A massive Thanks to Paul from Monolith for sharing his recipie with us
Previously I've baked a whole Camembert directly on the charcoal and served with garlic bread but what makes this baked Camembert with cranberry sauce different is that I've taken the top off the cheese and baked it indirectly which adds a wonderful yellowy colour to the presentation. Made using cow's milk, Camembert is a soft white French cheese encased in a white crust. You need the Camembert to be ripe for this recipe because the end result that we're looking for is a viscous gooey mess that we can dunk our bread into. If you start with a Camembert that is under-ripe then it's going to take more than the gentle heat that I prescribe and you stand the risk of melting the whole cheese right onto the coals. Not the end of the world I admit...unless you're doing this on a gas grill! A ripe Camembert is a soft Camembert but too often you'll see people taking the wooden lid off the pack and pressing the center of the cheese to see if it is soft - this is wrong. Not least because the cheese will appear to be soft whether ripe or not if too many people have prodded it in the same place. The better test as to whether the cheese is ripe is to squeeze it across the diameter and judge the softness. If there's no "give", put it back or buy it and be prepared to wait 2 weeks before you use it. Camembert also can be broken down into those cheeses that have been made using pasturised milk and those using unpasturised or raw milk (in French "au lait cru"). To my mind, it's worth searching out the raw milk version simply to get a less industrially manufactured product and better flavour.
Note: Traditional Camembert AOC (Appellation d'Origine Contrôlée) is also manufactured using animal rennet so this recipe is not suitable for vegetarians. There are however many Camembert style cheese that you can substitute should you wish. One Camembert cheese will serve about 6 people but that wholly depends on whether you're catering for cheese lovers like my family and in that case it's probably about 1 between 4 people. I've also made some caramelised pecans to add a bit of a crunch to my baked camembert with cranberry sauce. This is entirely optional but it's really easy to do and it can be done just before you prepare the Camembert so I've included the recipe here too.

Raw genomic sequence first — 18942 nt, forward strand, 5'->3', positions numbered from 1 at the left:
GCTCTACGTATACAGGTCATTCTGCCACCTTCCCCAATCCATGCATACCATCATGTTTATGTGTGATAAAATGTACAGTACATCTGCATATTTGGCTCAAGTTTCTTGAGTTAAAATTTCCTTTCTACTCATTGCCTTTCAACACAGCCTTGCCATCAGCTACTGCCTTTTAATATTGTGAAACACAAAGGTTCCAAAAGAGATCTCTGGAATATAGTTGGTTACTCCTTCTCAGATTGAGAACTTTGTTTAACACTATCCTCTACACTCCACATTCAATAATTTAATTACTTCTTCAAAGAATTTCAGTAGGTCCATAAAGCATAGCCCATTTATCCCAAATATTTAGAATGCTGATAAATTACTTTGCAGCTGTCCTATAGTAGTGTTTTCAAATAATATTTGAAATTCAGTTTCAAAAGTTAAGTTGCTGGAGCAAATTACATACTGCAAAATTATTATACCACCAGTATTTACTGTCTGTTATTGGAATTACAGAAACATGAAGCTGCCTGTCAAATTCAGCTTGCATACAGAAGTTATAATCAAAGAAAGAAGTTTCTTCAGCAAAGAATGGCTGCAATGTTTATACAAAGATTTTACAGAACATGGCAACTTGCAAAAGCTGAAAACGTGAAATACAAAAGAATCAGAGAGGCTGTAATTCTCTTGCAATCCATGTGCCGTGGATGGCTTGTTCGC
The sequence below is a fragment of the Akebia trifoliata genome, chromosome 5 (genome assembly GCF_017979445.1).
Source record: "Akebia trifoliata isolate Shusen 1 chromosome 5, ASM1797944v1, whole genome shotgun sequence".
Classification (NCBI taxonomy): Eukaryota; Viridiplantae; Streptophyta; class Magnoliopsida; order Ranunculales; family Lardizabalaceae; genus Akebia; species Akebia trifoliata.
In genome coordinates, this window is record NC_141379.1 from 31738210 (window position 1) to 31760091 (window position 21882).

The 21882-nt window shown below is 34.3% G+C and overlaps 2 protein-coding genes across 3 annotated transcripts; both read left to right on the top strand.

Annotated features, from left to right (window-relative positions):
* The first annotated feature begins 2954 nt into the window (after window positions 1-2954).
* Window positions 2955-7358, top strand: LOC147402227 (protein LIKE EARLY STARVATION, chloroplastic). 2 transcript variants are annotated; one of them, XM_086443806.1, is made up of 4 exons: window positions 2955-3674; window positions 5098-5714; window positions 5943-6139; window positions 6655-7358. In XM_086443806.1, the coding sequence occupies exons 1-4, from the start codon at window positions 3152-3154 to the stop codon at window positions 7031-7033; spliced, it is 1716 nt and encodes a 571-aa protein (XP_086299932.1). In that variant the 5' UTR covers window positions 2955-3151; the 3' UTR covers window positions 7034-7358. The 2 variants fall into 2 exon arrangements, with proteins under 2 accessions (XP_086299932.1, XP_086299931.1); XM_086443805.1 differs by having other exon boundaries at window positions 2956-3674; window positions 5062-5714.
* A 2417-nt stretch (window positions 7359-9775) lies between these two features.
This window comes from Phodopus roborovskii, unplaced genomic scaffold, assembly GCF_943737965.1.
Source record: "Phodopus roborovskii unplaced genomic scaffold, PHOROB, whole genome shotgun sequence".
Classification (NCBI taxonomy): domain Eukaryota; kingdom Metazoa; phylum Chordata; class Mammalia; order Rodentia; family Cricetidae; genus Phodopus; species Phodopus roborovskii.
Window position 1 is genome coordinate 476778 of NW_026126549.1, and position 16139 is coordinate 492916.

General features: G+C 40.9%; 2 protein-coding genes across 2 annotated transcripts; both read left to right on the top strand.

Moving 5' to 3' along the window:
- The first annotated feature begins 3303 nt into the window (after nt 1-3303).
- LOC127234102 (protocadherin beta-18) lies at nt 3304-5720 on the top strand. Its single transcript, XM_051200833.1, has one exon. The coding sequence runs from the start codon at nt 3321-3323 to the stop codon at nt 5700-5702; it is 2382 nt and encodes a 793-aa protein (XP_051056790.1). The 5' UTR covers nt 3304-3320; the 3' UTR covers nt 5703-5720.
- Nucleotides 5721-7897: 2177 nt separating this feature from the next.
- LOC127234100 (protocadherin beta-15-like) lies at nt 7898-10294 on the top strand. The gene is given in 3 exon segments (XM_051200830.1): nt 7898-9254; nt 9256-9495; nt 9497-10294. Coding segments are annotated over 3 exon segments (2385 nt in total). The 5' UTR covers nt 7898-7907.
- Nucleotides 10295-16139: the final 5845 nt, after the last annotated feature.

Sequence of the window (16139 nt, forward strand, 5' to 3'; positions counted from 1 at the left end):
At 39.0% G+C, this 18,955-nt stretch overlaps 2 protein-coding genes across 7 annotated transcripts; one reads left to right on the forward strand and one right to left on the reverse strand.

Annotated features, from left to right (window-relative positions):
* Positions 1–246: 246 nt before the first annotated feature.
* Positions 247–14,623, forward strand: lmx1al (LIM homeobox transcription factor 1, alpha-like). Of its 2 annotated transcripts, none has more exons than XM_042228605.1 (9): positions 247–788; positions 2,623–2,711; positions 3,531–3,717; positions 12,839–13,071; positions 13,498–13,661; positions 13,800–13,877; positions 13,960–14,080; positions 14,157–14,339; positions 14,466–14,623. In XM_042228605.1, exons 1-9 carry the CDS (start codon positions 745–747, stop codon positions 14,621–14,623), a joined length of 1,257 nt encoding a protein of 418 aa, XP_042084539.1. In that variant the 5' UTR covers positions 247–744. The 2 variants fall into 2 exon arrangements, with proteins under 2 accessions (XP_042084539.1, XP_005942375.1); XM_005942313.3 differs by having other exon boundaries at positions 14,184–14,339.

If using my homemade cranberry sauce recipe however then you need to make this in advance. Caramelised Pecans Allergens: Nuts Ingredients:- 120g (1 cup) pecan nuts 50g (¼ cup) granuated sugar 1 tablespoon butter
Method:- Heat the non stick skillet over medium coals and throw the butter and sugar in the pan - you're lookng for the sugar to dissolve in the butter and then add the pecan nuts.
Stir constantly for about 5 minutes until nuts are evenly coated and then transfer to baking parchment and separate the nuts with a fork (I prefer to do this rather than to wait until they harden and then break them apart)
It'll take about 5 minutes for the coating on the nuts to harden and then you can chop them up ready for serving.
Baked Camembert Allergens: None Ingredients:- 1 Ripe Camembert cheese 1 Clove of garlic (sliced) 2 or 3 sprigs of rosemary Cranberry sauce 1 French baguette (rustique if possible)
Method:- Remove the Camembert from it's packaging, discard the wax paper but keep the wooden basket.
Lop the top off the cheese and discard (or eat it!) Insert the sliced garlic and rosemary sprigs into the Camembert, replace the cheese into its wooden basket and you're ready to cook Place on grill over indirect heat for 15 - 20 minutes
If Serving Baked Camembert With Cranberry Sauce Transfer the baked camembert to a cheese board, slice or break open the bread and dunk it in the Camembert. Just accept it...it's gonna get messy!
A light topping of cranberry sauce. Chop and sprinkle the caramelised pecans over the top.